We analyzed the OS time for all patients, from the time of diagnosis and we found it to be 14 months (95% CI, 10.8–17.8). The OS time of the patients with respect to stage was as follows: 17 months for stage I, 15 months for stage II, and 11 months for stage III. The survival of patients for R0 (n = 53) and R1 (n = 30) resection margins were 15 and 13 months, respectively (P = 0.04), and 14 months for both lymph node-positive (n = 47) and -negative (n = 36) group of patients (P = 0.651). When we compared the median survival of patients who had no adjuvant treatment with the patients treated with any adjuvant therapy, we found a significant statistical difference between the groups (4 months; 95% CI, 0.5–7.4 vs. 17 months; 95% CI, 12.7–21.2; P = 0.000) [Table 2]. Median survival of all the treatment group was compared one by one with the group of patients without any adjuvant treatment and all were statistically significant (P = 0.000). Additionally, survival of each treatment group was also compared with each other, but we did not find any statistically significant difference. Then, 18 patients treated with adjuvant monotherapy (chemotherapy only or radiotherapy only) compared with the patients treated with combined modality therapies (n = 41) and we did not find any statistical significance (15 vs. 19 months; P = 0.795).
Table 2: Median survival of patient groups

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 » Discussion Top


Chemotherapy, radiation therapy, combined chemotherapy and radiation therapy, and chemotherapy following chemoradiotherapy are treatment modalities used in the adjuvant treatment of our patients. When we compared the median survival of patients treated with any adjuvant treatment and the patients with no adjuvant treatment, we found a significant statistical difference between the groups which means that adjuvant therapy improves outcomes in patients with resected pancreatic cancer. However, we could not find any benefit for adjuvant combination treatments when compared with chemotherapy alone. Our results were correlated with those of the previously reported phase III studies investigating the efficiency of adjuvant chemotherapy just like CONKO-001 trial.[12]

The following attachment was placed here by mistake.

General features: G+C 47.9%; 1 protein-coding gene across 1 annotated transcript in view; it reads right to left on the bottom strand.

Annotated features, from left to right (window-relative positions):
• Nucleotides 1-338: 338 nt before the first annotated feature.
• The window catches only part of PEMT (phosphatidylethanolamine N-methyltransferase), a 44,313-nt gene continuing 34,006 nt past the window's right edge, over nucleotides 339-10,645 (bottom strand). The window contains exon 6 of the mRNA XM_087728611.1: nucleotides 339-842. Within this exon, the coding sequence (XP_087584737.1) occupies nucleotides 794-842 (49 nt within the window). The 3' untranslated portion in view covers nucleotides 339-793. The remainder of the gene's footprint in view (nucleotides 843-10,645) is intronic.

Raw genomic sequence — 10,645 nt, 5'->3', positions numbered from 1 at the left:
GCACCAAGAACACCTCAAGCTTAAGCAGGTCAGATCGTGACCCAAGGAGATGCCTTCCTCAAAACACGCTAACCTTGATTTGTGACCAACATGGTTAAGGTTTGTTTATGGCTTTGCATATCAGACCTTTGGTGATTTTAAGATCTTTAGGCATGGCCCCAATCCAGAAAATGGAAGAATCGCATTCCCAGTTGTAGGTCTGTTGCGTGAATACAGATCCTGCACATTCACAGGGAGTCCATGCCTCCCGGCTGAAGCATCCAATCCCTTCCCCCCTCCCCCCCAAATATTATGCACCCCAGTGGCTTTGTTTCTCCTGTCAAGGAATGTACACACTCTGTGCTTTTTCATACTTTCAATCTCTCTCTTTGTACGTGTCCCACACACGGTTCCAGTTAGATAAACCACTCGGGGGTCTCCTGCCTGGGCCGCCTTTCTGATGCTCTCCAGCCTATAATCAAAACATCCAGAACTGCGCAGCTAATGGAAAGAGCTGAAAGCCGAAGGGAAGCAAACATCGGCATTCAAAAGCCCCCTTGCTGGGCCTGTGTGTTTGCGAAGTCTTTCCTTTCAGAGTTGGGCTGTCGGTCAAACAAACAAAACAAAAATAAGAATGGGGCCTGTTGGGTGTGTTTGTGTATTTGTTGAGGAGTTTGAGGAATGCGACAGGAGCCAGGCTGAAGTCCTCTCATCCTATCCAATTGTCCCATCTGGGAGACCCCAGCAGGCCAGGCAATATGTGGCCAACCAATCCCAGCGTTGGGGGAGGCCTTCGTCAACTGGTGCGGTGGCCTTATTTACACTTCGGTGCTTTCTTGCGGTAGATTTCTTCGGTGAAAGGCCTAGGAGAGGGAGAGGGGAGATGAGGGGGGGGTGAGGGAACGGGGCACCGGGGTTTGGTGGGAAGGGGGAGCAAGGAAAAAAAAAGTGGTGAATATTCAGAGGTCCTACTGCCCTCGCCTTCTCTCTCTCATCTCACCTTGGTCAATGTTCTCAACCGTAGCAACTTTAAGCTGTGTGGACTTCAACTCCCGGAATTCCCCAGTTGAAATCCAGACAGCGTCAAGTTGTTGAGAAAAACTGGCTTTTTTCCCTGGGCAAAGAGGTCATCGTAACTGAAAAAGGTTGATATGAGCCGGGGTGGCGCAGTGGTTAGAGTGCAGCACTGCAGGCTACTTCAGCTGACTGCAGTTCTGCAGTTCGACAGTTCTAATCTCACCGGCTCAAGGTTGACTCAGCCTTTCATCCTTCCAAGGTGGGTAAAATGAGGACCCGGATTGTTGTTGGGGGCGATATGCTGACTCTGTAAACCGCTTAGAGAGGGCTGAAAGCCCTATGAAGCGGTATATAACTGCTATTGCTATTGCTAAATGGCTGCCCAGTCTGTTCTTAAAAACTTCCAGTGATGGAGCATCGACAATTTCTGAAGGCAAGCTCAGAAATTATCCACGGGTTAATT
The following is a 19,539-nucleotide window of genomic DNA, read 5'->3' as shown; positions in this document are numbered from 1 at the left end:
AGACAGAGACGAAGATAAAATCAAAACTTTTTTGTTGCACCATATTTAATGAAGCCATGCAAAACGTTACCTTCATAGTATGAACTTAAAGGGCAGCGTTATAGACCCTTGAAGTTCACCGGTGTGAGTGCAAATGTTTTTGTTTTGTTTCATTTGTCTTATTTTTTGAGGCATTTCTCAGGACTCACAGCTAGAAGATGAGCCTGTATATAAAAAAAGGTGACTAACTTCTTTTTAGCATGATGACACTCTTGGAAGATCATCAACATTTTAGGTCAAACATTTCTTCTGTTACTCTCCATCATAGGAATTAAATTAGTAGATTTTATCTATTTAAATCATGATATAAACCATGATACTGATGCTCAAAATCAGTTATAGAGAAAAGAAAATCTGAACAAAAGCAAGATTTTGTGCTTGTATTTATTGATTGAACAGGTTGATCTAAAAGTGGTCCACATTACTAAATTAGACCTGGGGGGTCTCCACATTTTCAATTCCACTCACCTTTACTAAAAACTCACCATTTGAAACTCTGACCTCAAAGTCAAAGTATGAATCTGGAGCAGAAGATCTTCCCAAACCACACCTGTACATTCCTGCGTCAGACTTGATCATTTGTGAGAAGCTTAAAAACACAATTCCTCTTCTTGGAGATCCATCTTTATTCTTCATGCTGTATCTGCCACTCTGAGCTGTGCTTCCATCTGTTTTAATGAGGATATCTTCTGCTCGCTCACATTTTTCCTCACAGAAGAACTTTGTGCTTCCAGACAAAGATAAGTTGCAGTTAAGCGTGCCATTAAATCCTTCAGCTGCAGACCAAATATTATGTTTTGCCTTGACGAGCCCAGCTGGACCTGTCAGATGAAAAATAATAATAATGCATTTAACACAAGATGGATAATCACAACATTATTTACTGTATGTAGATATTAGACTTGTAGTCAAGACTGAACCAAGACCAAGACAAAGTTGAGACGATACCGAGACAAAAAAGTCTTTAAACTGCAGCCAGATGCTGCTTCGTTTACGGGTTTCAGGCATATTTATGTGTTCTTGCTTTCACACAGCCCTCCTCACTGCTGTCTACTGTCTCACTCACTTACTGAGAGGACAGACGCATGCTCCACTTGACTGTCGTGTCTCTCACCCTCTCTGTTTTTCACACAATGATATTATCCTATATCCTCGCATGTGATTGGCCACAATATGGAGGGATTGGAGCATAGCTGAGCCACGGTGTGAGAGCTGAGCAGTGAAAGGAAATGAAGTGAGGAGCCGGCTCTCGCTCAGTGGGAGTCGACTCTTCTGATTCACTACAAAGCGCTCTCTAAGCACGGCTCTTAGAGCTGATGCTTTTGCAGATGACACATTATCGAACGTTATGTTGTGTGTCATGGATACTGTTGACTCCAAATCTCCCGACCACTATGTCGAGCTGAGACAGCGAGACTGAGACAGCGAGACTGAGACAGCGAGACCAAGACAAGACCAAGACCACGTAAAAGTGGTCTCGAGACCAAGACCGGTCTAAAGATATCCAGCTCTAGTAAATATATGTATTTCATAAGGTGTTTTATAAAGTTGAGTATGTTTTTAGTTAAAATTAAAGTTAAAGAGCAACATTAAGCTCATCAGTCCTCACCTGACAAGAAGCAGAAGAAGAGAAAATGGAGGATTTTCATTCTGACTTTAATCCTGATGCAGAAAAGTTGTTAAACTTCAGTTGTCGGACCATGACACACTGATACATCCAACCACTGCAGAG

For pancreatic cancer, the role of adjuvant radiotherapy either alone or in combination with chemotherapy is still questionable.[20],[21],[22] In Europe, standard adjuvant therapy for pancreatic cancer is the combination of florouracil and gemcitabine.[12] In the United States, CRT is proposed based on GITSG trial which compared the outcome of patients who only had pancreatic cancer surgery with patients treated with adjuvant CRT. The median survival was significantly longer in the adjuvant-treatment group than in the surgery-only group (median OS 10.9 vs. 21.0 months, P = 0.04).[23] The role of adjuvant radiotherapy for operated pancreatic cancer patients remains controversial and randomized trials comparing CRT with chemotherapy alone is limited. GITSG, EORTC, and ESPAC-1, those multicenter randomized trials had conflicting results in terms of adjuvant RT requirement and shaped opinion regarding the benefit of adjuvant chemoradiation for resected pancreatic cancer.[14],[23],[24] GITSG, a small sized randomized trial has been extensively criticized because of its limited number of patients and exclusion of lymph node-negative patients. The randomized EORTC trial investigated the effect of adjuvant radiotherapy in combination with five cycles of fluorouracil after surgery but did not demonstrate a significant survival benefit with the use of adjuvant chemoradiotherapy. One such study is ESPAC-1, a phase III randomized control trial, that investigated the survival contribution of radiation therapy by comparing adjuvant chemotherapy and CRT in 289 patients with operated pancreatic cancer.[14] ESPAC-1 trial showed a survival benefit for adjuvant chemotherapy in comparison to concurrent CRT, 20.1 versus 15.9 months, respectively. Thus, while this study confirmed the benefits of adjuvant chemotherapy, it did not demonstrate any benefit from the addition of RT in the adjuvant setting.[14] In summary, although the GITSG trial demonstrated improved survival with adjuvant chemoradiation, the EORTC failed to demonstrate a statistically significant survival benefit for adjuvant chemoradiation, and the ESPAC-1 trial suggested a detrimental effect of radiation.